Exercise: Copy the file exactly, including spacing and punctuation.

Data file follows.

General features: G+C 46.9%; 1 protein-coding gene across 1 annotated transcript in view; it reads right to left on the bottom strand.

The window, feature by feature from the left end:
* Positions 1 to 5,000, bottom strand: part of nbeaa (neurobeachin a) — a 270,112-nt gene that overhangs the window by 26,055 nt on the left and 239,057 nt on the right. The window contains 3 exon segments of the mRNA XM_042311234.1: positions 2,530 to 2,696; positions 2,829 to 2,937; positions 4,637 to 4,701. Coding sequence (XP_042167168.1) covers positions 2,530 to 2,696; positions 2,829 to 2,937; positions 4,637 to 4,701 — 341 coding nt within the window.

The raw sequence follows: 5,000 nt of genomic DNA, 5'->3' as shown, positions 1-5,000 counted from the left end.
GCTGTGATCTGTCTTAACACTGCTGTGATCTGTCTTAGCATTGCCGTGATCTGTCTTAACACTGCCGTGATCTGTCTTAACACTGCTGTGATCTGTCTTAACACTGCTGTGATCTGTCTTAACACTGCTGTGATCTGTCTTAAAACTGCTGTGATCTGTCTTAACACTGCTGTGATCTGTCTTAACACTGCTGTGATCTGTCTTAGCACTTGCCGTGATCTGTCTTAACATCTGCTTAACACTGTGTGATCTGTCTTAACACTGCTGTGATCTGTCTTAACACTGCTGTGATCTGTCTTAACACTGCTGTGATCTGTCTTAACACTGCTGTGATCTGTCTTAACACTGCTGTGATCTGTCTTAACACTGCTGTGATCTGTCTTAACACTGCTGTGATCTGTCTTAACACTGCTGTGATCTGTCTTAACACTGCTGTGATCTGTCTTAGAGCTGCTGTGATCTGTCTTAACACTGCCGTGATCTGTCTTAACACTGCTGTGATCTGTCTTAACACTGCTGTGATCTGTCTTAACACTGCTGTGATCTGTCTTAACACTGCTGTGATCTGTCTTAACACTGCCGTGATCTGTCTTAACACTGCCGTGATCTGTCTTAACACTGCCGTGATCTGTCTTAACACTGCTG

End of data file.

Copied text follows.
General features: G+C 46.9%; 1 protein-coding gene across 1 annotated transcript in view; it reads right to left on the bottom strand.

The window, feature by feature from the left end:
* Positions 1 to 5,000, bottom strand: part of nbeaa (neurobeachin a) — a 270,112-nt gene that overhangs the window by 26,055 nt on the left and 239,057 nt on the right. The window contains 3 exon segments of the mRNA XM_042311234.1: positions 2,530 to 2,696; positions 2,829 to 2,937; positions 4,637 to 4,701. Coding sequence (XP_042167168.1) covers positions 2,530 to 2,696; positions 2,829 to 2,937; positions 4,637 to 4,701 — 341 coding nt within the window.

The raw sequence follows: 5,000 nt of genomic DNA, 5'->3' as shown, positions 1-5,000 counted from the left end.
GCTGTGATCTGTCTTAACACTGCTGTGATCTGTCTTAGCATTGCCGTGATCTGTCTTAACACTGCCGTGATCTGTCTTAACACTGCTGTGATCTGTCTTAACACTGCTGTGATCTGTCTTAACACTGCTGTGATCTGTCTTAAAACTGCTGTGATCTGTCTTAACACTGCTGTGATCTGTCTTAACACTGCTGTGATCTGTCTTAGCACTTGCCGTGATCTGTCTTAACATCTGCTTAACACTGTGTGATCTGTCTTAACACTGCTGTGATCTGTCTTAACACTGCTGTGATCTGTCTTAACACTGCTGTGATCTGTCTTAACACTGCTGTGATCTGTCTTAACACTGCTGTGATCTGTCTTAACACTGCTGTGATCTGTCTTAACACTGCTGTGATCTGTCTTAACACTGCTGTGATCTGTCTTAACACTGCTGTGATCTGTCTTAGAGCTGCTGTGATCTGTCTTAACACTGCCGTGATCTGTCTTAACACTGCTGTGATCTGTCTTAACACTGCTGTGATCTGTCTTAACACTGCTGTGATCTGTCTTAACACTGCTGTGATCTGTCTTAACACTGCCGTGATCTGTCTTAACACTGCCGTGATCTGTCTTAACACTGCCGTGATCTGTCTTAACACTGCTG